I calculate the minumum threshold gamma frequency required for Delbruck Scattering as:

    [tex]f_p = \frac{2m_e c^2}{h}[/tex]
    f_p = 2.471*10^20 Hz @ N_p = 1

    Any laser frequency could theoretically be used, provided that the gamma frequency monitored by the laser is above this threshold.

    I remember studying about progress on gamma ray lasers, however it is reasonable to presume that gamma ray lasers which operate above this frequency, also produce Delbruck Scattering.

    When three photons are produced during -e,+e annihilation as opposed to one or two gamma rays, the resulting frequencis are always less due to conservation of energy, the total energy of the system is conserved and the energy is divided among the emitted gamma photons.

    Given that the emitted frequencies are equivalent and [tex]N_p[/tex] is the number of emitted photons, the classical frequency equasion is:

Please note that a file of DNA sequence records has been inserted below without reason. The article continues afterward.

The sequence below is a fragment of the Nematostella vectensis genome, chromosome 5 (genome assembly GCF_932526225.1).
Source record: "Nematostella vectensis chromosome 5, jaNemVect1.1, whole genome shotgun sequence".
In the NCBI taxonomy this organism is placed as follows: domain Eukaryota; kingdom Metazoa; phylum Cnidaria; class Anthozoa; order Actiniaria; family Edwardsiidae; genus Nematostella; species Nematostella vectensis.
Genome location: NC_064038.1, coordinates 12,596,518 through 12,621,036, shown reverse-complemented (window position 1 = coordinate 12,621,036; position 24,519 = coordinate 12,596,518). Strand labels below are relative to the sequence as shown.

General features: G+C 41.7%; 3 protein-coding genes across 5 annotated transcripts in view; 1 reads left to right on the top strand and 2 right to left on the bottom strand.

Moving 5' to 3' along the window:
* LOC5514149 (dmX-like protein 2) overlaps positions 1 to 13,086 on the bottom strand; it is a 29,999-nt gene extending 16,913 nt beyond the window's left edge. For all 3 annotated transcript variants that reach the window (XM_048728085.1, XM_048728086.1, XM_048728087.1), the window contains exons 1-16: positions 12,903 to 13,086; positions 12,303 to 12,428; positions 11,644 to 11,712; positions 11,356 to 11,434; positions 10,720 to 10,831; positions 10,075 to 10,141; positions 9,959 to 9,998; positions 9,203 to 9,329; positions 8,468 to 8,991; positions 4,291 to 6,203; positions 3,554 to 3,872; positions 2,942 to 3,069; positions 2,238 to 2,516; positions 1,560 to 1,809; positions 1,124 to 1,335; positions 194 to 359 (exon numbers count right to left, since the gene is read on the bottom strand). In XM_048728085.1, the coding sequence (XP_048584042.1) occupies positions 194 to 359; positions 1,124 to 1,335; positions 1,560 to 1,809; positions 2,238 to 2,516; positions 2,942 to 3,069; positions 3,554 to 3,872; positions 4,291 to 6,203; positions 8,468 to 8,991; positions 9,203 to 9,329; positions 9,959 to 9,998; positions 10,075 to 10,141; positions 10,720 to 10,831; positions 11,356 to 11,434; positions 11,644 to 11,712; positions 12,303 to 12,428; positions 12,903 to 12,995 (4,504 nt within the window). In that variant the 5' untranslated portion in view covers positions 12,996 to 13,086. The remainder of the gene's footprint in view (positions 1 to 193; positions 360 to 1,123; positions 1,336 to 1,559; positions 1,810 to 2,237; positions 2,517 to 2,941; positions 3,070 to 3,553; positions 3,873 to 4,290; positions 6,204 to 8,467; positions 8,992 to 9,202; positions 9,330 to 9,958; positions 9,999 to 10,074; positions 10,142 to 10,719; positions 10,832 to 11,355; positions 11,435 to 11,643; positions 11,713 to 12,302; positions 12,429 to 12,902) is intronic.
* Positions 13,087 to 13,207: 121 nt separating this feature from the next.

[tex]f_p = \frac{2m_e c^2}{N_p h}[/tex]
    f_p = 1.235*10^20 Hz @ N_p = 2
    f_p = 8.237*10^19 Hz @ N_p = 3

    It also seems plausible that BH event horizons are also vulnerable to Delbruck Scattering provided the scattering is at or near the event horizon or BH photosphere event.

    If this is the case, it is plausible that a BH may emit more radiation than what is predicted by classical thermodynamics or 'Hawking Radiation'.

     
    Last edited: Jun 6, 2004
  18. Jun 6, 2004 #17
    Way to go ! :approve:

    Gamma-Ray-Burst = Hawking Radiation escaping through 'Magnetic-Polar', or Mono-Pole 'confining' emmision?..any Glory Hunter worth his/her weight/mass in gold would actually do some real time calculations, just like you :smile: